The Federal government is looking at ways to re-vamp Canada’s charitable institution rules, reports the Globe and Mail. The Globe quoted Diane Finley, Minister for Human Resources and Skills Development, as saying:
“Right now, we ask [charities and non-profits] to take on these jobs. We give them money to do it. They receive the money whether they achieve their objectives or not… Now we’re saying, ‘All right, we still want you to do this, but you get more money if you actually achieve the objectives.’ “
What would this mean in practice? Ms. Finley said the government plans to start off small with a few pilot projects. The most likely would be to replace some traditional grants with a hybrid version – a defined amount that recipients could increase by meeting agreed-upon targets.
Other areas of possible change include the permitting of revenue-making side-ventures, and an increase in the personal tax benefits of charitable giving.
The plan is described as being based on the “Big Society” plan being promoted in Britain by David Cameron’s Conservative government. Described by the government as promoting ‘social investing’, opponents consider this an obvious euphamism for deep cuts to grants and social services, with a transition of some to private provision.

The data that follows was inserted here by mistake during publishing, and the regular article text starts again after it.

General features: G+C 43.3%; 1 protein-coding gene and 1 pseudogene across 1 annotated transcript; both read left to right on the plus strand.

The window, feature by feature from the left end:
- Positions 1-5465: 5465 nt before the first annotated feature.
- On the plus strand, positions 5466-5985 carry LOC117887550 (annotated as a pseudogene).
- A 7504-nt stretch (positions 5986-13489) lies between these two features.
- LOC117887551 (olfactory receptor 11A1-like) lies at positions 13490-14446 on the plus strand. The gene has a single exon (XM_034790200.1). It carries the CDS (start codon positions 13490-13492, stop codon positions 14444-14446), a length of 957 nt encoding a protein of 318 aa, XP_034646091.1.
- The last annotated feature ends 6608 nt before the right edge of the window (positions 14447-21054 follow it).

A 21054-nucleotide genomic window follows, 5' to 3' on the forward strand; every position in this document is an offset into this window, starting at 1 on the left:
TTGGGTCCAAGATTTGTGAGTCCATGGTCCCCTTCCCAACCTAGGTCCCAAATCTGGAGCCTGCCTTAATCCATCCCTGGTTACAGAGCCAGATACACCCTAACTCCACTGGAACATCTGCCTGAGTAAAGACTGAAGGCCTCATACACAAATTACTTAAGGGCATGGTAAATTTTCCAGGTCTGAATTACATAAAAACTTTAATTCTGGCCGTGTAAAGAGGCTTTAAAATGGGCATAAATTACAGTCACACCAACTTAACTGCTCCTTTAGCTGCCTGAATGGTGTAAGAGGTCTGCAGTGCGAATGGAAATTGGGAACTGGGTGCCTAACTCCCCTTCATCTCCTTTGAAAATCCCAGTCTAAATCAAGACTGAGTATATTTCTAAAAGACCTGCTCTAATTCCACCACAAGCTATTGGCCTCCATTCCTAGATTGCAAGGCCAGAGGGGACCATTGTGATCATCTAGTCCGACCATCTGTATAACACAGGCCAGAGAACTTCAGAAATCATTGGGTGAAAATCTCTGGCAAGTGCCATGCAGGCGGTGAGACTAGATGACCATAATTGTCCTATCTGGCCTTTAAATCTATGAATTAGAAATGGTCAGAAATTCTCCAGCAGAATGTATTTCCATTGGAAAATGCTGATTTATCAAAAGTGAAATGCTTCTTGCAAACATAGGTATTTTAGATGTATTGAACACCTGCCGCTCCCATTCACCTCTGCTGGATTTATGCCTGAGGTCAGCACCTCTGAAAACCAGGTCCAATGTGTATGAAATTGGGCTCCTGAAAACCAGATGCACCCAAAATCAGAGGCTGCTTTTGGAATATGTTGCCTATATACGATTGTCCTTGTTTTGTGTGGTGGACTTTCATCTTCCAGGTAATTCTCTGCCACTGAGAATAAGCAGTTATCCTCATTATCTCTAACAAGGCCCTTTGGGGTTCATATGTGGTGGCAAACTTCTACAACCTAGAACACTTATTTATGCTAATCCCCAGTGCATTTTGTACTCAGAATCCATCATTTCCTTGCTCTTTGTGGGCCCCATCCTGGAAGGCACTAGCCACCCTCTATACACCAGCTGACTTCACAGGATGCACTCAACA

Strangely, the Canada Not for Profit Corporations Act, SC 2009 c.23, was passed into law during a previous Harper minority, and has been awaiting only a declaration by the governor-in-council under s.379 to be declared in force. That Act as a three-year transitional period, and generally tightened accounting and other safeguards for all but the smallest non-profits and charities, but this new announcement places its future in question.
[Ed. Note: The “Canada Not For Profit Corporations Act” was in fact declared in force on 17 October 2011, beginning the three-year transition. It is still not clear what relation these additional considerations may have with the Act.]